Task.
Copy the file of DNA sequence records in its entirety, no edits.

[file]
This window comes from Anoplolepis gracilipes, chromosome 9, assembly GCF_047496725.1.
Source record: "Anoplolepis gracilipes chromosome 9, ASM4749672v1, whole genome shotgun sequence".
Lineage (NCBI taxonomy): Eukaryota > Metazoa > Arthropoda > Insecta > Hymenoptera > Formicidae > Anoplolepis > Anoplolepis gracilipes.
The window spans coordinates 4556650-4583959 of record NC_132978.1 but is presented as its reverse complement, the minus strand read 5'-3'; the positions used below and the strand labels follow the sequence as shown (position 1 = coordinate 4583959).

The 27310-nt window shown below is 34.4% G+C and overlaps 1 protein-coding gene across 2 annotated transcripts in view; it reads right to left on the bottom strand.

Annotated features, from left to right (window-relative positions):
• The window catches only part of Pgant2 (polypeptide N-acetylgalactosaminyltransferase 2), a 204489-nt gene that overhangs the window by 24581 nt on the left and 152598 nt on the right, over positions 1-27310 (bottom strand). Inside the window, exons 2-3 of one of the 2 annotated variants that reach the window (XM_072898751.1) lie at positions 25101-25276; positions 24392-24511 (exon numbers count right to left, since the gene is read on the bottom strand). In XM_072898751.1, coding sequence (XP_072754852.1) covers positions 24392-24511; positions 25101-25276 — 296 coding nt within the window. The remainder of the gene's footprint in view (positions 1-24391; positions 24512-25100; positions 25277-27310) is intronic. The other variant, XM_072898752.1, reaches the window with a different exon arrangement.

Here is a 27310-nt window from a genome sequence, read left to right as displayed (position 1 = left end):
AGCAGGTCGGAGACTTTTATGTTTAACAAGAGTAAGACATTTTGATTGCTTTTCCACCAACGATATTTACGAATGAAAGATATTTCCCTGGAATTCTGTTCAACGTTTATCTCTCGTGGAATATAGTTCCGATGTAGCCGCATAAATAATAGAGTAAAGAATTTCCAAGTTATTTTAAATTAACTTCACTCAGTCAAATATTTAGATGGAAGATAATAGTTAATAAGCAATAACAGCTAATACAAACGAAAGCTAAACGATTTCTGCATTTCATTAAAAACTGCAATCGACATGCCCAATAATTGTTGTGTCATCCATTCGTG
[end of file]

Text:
This window comes from Anoplolepis gracilipes, chromosome 9, assembly GCF_047496725.1.
Source record: "Anoplolepis gracilipes chromosome 9, ASM4749672v1, whole genome shotgun sequence".
Lineage (NCBI taxonomy): Eukaryota > Metazoa > Arthropoda > Insecta > Hymenoptera > Formicidae > Anoplolepis > Anoplolepis gracilipes.
The window spans coordinates 4556650-4583959 of record NC_132978.1 but is presented as its reverse complement, the minus strand read 5'-3'; the positions used below and the strand labels follow the sequence as shown (position 1 = coordinate 4583959).

The 27310-nt window shown below is 34.4% G+C and overlaps 1 protein-coding gene across 2 annotated transcripts in view; it reads right to left on the bottom strand.

Annotated features, from left to right (window-relative positions):
• The window catches only part of Pgant2 (polypeptide N-acetylgalactosaminyltransferase 2), a 204489-nt gene that overhangs the window by 24581 nt on the left and 152598 nt on the right, over positions 1-27310 (bottom strand). Inside the window, exons 2-3 of one of the 2 annotated variants that reach the window (XM_072898751.1) lie at positions 25101-25276; positions 24392-24511 (exon numbers count right to left, since the gene is read on the bottom strand). In XM_072898751.1, coding sequence (XP_072754852.1) covers positions 24392-24511; positions 25101-25276 — 296 coding nt within the window. The remainder of the gene's footprint in view (positions 1-24391; positions 24512-25100; positions 25277-27310) is intronic. The other variant, XM_072898752.1, reaches the window with a different exon arrangement.

Here is a 27310-nt window from a genome sequence, read left to right as displayed (position 1 = left end):
AGCAGGTCGGAGACTTTTATGTTTAACAAGAGTAAGACATTTTGATTGCTTTTCCACCAACGATATTTACGAATGAAAGATATTTCCCTGGAATTCTGTTCAACGTTTATCTCTCGTGGAATATAGTTCCGATGTAGCCGCATAAATAATAGAGTAAAGAATTTCCAAGTTATTTTAAATTAACTTCACTCAGTCAAATATTTAGATGGAAGATAATAGTTAATAAGCAATAACAGCTAATACAAACGAAAGCTAAACGATTTCTGCATTTCATTAAAAACTGCAATCGACATGCCCAATAATTGTTGTGTCATCCATTCGTG